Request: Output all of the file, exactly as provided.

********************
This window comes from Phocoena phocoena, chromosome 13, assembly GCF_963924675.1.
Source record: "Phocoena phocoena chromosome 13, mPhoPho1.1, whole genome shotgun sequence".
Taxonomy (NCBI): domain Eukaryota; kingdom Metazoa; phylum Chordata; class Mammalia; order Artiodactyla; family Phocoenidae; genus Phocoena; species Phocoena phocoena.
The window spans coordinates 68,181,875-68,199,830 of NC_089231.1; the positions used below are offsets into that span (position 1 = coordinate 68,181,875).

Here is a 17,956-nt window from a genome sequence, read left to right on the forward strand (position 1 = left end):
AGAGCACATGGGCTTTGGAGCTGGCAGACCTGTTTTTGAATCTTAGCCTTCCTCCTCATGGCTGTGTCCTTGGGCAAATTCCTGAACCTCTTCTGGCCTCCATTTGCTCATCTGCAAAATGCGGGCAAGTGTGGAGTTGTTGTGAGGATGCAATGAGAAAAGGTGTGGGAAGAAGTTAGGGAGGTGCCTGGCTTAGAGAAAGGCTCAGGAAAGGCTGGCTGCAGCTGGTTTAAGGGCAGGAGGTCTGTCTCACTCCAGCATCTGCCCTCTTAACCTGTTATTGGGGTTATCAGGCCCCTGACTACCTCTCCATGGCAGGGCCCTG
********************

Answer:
This window comes from Phocoena phocoena, chromosome 13, assembly GCF_963924675.1.
Source record: "Phocoena phocoena chromosome 13, mPhoPho1.1, whole genome shotgun sequence".
Taxonomy (NCBI): domain Eukaryota; kingdom Metazoa; phylum Chordata; class Mammalia; order Artiodactyla; family Phocoenidae; genus Phocoena; species Phocoena phocoena.
The window spans coordinates 68,181,875-68,199,830 of NC_089231.1; the positions used below are offsets into that span (position 1 = coordinate 68,181,875).

Here is a 17,956-nt window from a genome sequence, read left to right on the forward strand (position 1 = left end):
AGAGCACATGGGCTTTGGAGCTGGCAGACCTGTTTTTGAATCTTAGCCTTCCTCCTCATGGCTGTGTCCTTGGGCAAATTCCTGAACCTCTTCTGGCCTCCATTTGCTCATCTGCAAAATGCGGGCAAGTGTGGAGTTGTTGTGAGGATGCAATGAGAAAAGGTGTGGGAAGAAGTTAGGGAGGTGCCTGGCTTAGAGAAAGGCTCAGGAAAGGCTGGCTGCAGCTGGTTTAAGGGCAGGAGGTCTGTCTCACTCCAGCATCTGCCCTCTTAACCTGTTATTGGGGTTATCAGGCCCCTGACTACCTCTCCATGGCAGGGCCCTG